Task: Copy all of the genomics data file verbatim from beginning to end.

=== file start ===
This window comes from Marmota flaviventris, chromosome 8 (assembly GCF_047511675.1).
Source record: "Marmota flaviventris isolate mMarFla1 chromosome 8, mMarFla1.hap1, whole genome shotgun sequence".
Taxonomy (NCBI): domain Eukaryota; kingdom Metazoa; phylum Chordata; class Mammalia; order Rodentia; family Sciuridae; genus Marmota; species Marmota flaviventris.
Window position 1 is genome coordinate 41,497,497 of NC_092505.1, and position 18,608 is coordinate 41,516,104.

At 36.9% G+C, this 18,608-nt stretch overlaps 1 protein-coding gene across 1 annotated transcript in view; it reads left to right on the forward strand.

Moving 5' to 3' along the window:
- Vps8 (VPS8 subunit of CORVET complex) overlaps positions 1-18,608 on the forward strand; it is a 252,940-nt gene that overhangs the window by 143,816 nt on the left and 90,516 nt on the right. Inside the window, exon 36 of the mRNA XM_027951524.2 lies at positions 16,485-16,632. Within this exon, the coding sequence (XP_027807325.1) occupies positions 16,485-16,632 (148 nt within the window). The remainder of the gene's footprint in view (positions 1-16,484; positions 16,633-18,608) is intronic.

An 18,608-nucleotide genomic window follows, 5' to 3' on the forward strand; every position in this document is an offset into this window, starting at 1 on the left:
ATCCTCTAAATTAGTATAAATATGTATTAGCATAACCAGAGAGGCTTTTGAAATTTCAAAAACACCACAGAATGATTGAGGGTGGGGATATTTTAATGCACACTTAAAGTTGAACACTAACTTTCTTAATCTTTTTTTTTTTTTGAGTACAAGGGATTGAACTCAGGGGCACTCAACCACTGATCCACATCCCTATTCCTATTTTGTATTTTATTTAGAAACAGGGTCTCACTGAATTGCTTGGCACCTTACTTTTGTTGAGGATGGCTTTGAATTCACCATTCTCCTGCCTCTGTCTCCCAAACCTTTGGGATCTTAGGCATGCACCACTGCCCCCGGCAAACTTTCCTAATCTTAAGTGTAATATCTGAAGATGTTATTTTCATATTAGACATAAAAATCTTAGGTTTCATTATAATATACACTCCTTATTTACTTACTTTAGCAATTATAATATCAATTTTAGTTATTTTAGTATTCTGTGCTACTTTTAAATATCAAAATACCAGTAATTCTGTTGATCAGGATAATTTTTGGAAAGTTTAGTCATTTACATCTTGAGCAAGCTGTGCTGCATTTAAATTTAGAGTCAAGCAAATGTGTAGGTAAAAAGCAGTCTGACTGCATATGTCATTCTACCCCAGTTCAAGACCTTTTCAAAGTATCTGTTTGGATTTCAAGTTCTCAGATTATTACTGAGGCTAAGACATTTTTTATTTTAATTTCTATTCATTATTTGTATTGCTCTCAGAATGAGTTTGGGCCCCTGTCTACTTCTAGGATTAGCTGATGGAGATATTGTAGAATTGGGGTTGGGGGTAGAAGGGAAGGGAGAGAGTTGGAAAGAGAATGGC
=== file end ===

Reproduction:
This window comes from Marmota flaviventris, chromosome 8 (assembly GCF_047511675.1).
Source record: "Marmota flaviventris isolate mMarFla1 chromosome 8, mMarFla1.hap1, whole genome shotgun sequence".
Taxonomy (NCBI): domain Eukaryota; kingdom Metazoa; phylum Chordata; class Mammalia; order Rodentia; family Sciuridae; genus Marmota; species Marmota flaviventris.
Window position 1 is genome coordinate 41,497,497 of NC_092505.1, and position 18,608 is coordinate 41,516,104.

At 36.9% G+C, this 18,608-nt stretch overlaps 1 protein-coding gene across 1 annotated transcript in view; it reads left to right on the forward strand.

Moving 5' to 3' along the window:
- Vps8 (VPS8 subunit of CORVET complex) overlaps positions 1-18,608 on the forward strand; it is a 252,940-nt gene that overhangs the window by 143,816 nt on the left and 90,516 nt on the right. Inside the window, exon 36 of the mRNA XM_027951524.2 lies at positions 16,485-16,632. Within this exon, the coding sequence (XP_027807325.1) occupies positions 16,485-16,632 (148 nt within the window). The remainder of the gene's footprint in view (positions 1-16,484; positions 16,633-18,608) is intronic.

An 18,608-nucleotide genomic window follows, 5' to 3' on the forward strand; every position in this document is an offset into this window, starting at 1 on the left:
ATCCTCTAAATTAGTATAAATATGTATTAGCATAACCAGAGAGGCTTTTGAAATTTCAAAAACACCACAGAATGATTGAGGGTGGGGATATTTTAATGCACACTTAAAGTTGAACACTAACTTTCTTAATCTTTTTTTTTTTTTGAGTACAAGGGATTGAACTCAGGGGCACTCAACCACTGATCCACATCCCTATTCCTATTTTGTATTTTATTTAGAAACAGGGTCTCACTGAATTGCTTGGCACCTTACTTTTGTTGAGGATGGCTTTGAATTCACCATTCTCCTGCCTCTGTCTCCCAAACCTTTGGGATCTTAGGCATGCACCACTGCCCCCGGCAAACTTTCCTAATCTTAAGTGTAATATCTGAAGATGTTATTTTCATATTAGACATAAAAATCTTAGGTTTCATTATAATATACACTCCTTATTTACTTACTTTAGCAATTATAATATCAATTTTAGTTATTTTAGTATTCTGTGCTACTTTTAAATATCAAAATACCAGTAATTCTGTTGATCAGGATAATTTTTGGAAAGTTTAGTCATTTACATCTTGAGCAAGCTGTGCTGCATTTAAATTTAGAGTCAAGCAAATGTGTAGGTAAAAAGCAGTCTGACTGCATATGTCATTCTACCCCAGTTCAAGACCTTTTCAAAGTATCTGTTTGGATTTCAAGTTCTCAGATTATTACTGAGGCTAAGACATTTTTTATTTTAATTTCTATTCATTATTTGTATTGCTCTCAGAATGAGTTTGGGCCCCTGTCTACTTCTAGGATTAGCTGATGGAGATATTGTAGAATTGGGGTTGGGGGTAGAAGGGAAGGGAGAGAGTTGGAAAGAGAATGGC